In this project you define a 3D model and controls for moving it, and then display and operate the model. The project skeleton contains the framework code for the UI as well as some functions for drawing primitives. You will specify your model in a separate source file that will be compiled and linked in with the existing code.
In this project you will use OpenGL to create and animate a character of your own design. You will become familiar with 3D hierarchical modeling and transformations.
First of all, you must come up with a character. This character can be composed solely of primitive shapes (box, generalized cylinder, sphere, and triangle). It should use at least ten primitives and at least four levels of hierarchy. You must also use at least one each of the glTranslate(), glRotate() and glScale() calls to position these primitives in space (and you will probably use many of all of them!) You must also use glPushMatrix() and glPopMatrix() to nest your matrix transformations.
The modeler skeleton provides functions for creating sliders and hooking them to different features of your model. You must add at least one of these as a control knob (slider, actually) for some joint/component of your model - have your character do some simple action as you scrub a slider back and forth.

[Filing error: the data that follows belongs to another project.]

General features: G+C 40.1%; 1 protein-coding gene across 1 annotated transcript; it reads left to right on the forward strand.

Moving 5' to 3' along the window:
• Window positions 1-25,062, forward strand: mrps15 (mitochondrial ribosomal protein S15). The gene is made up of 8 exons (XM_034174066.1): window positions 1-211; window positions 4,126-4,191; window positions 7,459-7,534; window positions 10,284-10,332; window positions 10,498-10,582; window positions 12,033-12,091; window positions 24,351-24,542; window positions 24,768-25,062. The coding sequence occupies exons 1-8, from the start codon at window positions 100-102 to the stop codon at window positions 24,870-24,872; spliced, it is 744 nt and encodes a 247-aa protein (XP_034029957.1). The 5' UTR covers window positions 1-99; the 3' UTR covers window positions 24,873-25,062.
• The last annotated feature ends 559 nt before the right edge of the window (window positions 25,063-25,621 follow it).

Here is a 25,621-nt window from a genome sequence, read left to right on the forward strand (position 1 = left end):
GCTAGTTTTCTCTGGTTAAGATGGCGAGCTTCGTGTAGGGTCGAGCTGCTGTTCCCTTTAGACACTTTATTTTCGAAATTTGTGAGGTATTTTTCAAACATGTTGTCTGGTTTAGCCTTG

In addition, at least one of your controls must be tied to more than one joint/component; this knob will change the input to some function that determines how several parts of your model can move. For example, in a model of a human, you might have a slider that straightens a leg by extending both the knee and hip joints.
In the Camera class, the function called applyViewingTransform() uses gluLookAt() to perform a viewing transform that effectively moves the camera to the specified position and orientation. You are required to implement your own version of gluLookAt() using any method (i.e. the standard transformations (glTranslate, glRotate, glScale), matrix construction) as long as you are not using the gluLookAt itself. Add a function to the Camera class with the following prototype:
void Camera::lookAt(double *eye, double *at, double *up)
where eye, at and up are each 3 element arrays that specify the position of the camera, the point it is looking at and the up vector in world co-ordinates. Using these arguments, your function should apply a series of translations and rotations (or construct a matrix) that effectively moves the camera to the specified position and orientation.
To satisfy this requirement, you need to replace gluLookAt() in the original code with your lookAt() function, and it should work properly (just like gluLookAt()).
Make an additional "animated" sequence your character can perform. Although you can try to use a timed callback "add_idle", an easier solution is just to increment values each time your model's draw() function is called. If you use the menu option to turn on animation, your draw() function will be executed at around 30 times per second. You may refer to the sample modeler for a mode of the animation effect.